For Rovers he made 406 appearances, scored 207 tries, 597 goals and accumulated 1,825 points. He also guided Hull KR to their only Challenge Cup final win, as the club beat city rivals Hull FC 10-5 in 1980, during which Millward played the majority of the match with a broken jaw.

Alex Murphy OBE (1950-1975 era, inducted 1988)
Murphy played from 1956-1975 and made over 500 professional appearances, 319 for St. Helens. He is generally considered as one of the greatest half-backs ever to play the British game. This recognised by his 27-Test career, during which he toured Australia twice and was part of Great Britain’s World Cup winning team of 1960.
He also had a long coaching career and was awarded an OBE for his services to the game in 1998. He also features in the St Helens and Warrington Wolves Hall of Fames.

Jonty Parkin (1920-1950 era, inducted 1988)
Jonty Parkin was a scrum-half whose career spanned the early twentieth century, from 1913-1932. Parkin won nearly 30 international caps for England and Great Britain whilst at Wakefield Trinity – the club for whom he appeared just under 350 times.
He toured Australia three times, captaining the side in 1924 and 1928, and guided Great Britain to two Ashes wins. His spell as international captain spanned nine years until he voluntarily gave it up. He spent his last two professional years at Hull KR after astonishingly paying his own £100 transfer to join the Hull club.

Gus Risman (1920-1950 era, inducted 1988)
Gus Risman’s career spanned a quarter of a decade. He was 41 when he won a second Challenge Cup in 1952 and won three championships with Salford as a player. He played in five Ashes series, home and away in 1932, 1933, 1936, 1937 and 1946 (the last aged 35 – another record).
He captained Wales and Great Britain many time during 36 internationals and Tests, and captained the touring Lions in Australia in 1946. His phenomenal all-round record is testament to a true great: 843 appearances, 1,678 goals kicked and 4,050 points scored.

Albert Rosenfeld (1895-1920 era, inducted 1988)
Albert Rosenfeld started his career playing for Eastern Suburbs in Australia, making his way into the Australian national team. It is lucky he did, as it was on tour that he met his future, English wife, and joined Huddersfield. He scored a record 77 tries in the 1911-12 season, and bettered it by scoring 80 two seasons later.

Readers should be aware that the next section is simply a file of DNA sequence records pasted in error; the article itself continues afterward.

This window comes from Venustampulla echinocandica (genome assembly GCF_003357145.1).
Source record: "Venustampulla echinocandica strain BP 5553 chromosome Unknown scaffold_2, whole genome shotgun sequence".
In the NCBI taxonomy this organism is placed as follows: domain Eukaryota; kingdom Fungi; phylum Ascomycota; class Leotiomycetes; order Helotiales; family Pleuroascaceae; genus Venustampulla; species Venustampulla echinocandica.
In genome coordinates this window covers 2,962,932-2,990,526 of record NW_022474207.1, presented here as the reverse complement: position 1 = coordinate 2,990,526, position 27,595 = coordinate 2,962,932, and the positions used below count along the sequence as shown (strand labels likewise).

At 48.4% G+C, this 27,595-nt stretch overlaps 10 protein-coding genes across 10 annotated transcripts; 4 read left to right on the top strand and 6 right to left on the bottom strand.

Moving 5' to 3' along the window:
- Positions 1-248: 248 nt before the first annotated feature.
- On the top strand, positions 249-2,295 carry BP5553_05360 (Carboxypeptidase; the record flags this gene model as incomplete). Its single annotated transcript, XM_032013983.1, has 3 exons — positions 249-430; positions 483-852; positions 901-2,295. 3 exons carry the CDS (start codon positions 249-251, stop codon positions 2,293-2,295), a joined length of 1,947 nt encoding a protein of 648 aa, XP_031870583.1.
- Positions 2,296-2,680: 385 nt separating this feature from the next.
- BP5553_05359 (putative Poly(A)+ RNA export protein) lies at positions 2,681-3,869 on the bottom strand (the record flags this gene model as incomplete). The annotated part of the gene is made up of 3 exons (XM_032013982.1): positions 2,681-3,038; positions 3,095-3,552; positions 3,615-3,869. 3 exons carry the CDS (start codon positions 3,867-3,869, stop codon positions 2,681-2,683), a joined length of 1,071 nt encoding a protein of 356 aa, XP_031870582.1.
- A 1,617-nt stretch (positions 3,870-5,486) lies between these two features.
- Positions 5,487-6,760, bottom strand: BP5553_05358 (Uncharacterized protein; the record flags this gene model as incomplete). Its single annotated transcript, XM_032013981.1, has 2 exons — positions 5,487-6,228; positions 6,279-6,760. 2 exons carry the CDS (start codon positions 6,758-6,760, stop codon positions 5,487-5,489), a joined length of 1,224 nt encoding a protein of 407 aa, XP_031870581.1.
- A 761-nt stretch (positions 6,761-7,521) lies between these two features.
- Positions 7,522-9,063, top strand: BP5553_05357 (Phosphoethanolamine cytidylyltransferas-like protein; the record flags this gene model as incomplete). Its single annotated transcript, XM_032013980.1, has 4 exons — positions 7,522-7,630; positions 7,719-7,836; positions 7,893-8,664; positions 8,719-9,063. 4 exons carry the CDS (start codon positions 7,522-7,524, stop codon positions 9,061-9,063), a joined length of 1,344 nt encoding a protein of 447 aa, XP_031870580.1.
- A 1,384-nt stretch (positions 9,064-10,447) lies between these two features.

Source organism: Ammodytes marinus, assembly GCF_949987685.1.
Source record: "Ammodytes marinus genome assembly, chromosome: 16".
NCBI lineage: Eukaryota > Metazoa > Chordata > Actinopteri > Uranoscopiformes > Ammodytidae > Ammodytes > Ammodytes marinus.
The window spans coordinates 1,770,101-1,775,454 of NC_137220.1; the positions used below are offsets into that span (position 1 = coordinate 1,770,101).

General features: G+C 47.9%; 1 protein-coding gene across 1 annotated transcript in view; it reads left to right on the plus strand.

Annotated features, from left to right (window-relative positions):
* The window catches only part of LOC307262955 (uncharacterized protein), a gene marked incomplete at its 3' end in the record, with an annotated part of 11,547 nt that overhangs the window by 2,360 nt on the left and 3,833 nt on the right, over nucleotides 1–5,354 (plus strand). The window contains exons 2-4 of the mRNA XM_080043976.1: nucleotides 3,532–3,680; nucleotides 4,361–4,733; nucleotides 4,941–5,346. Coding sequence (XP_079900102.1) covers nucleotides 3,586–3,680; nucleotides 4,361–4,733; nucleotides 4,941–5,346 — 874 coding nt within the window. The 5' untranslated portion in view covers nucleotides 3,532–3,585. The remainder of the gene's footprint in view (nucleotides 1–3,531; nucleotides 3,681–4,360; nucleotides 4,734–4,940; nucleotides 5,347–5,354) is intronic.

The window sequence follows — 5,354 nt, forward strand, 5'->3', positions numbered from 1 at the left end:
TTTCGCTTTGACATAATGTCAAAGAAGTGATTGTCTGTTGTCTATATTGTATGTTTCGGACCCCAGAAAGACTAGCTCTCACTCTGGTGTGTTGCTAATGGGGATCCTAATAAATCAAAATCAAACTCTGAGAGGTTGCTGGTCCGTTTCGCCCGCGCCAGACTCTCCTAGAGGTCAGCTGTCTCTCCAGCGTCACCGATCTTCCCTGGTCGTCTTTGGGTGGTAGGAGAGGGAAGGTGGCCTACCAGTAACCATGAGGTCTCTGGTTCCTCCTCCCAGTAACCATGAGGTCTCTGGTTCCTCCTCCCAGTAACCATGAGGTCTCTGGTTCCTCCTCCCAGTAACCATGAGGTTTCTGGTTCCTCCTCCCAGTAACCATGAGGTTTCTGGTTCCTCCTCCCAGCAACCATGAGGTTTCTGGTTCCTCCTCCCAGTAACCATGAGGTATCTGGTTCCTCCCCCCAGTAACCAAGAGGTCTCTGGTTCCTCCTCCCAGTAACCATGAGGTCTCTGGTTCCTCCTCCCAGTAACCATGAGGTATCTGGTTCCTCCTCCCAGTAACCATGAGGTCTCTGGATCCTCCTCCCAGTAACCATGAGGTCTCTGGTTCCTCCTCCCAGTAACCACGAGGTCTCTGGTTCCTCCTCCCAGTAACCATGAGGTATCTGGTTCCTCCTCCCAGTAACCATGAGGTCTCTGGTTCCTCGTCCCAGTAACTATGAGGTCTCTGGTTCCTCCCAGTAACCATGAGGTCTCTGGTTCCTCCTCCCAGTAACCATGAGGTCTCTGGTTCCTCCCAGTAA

During his time at Huddersfield, Rosenfeld won 17 major competitions, and by the time his career ended, after spells with Wakefield Trinity and Bradford Northern, he had scored 386 tries in 378 matches.

Jim Sullivan (1920-1950 era, inducted 1988)
Full-back Jim Sullivan’s longevity was highlighted by the span of his Rugby League playing career, which lasted 25 years, from 1921 to 1946. He joined Wigan as a 17-year-old and ended his playing days having appeared in 928 games and kicked 2,867 goals – more than anyone else. He represented Wales on 26 occasions and Great Britain 25 times, touring Australia three times between 1924 and 1932.
He also holds the unique record of having landed a century of goals in 18 consecutive seasons before the Second World War interrupted his career. He also once landed 22 goals in a single Challenge Cup tie against Flimby and Fothergill in 1925.

Tom Van Vollenhoven (1950-1975 era, inducted 2000)
Tom Van Vollenhoven is the only South African representative in the Hall of Fame. Playing on the wing, he became a St Helens legend and appeared for them on over 400 occasions, scoring just under 400 tries.
Van Vollenhoven left his mark on St Helens by claiming a number of the club’s records, including most tries scored in a match (six on two occasions – against Wakefield Trinity in 1957 and Blackpool Borough in 1962), most tries in a season (62 in 1958-59) and most career tries (392). He also represented his native South Africa on the international stage.

Harold Wagstaff (1895-1920 era, inducted 1988)
Wagstaff played in the early twentieth century as a centre for Huddersfield, between 1906 and 1925. He became the youngest professional Rugby League player, aged 15 for Huddersfield, and then the youngest to play for a representative side, aged 17 for Yorkshire.
In 1912, aged 19, he was made captain of Huddersfield and just two years later, captained Great Britain. He led the 1915 Huddersfield side to the Challenge Cup, Championship Trophy, Yorkshire Cup and Yorkshire League – something only achieved three times in the history of the sport.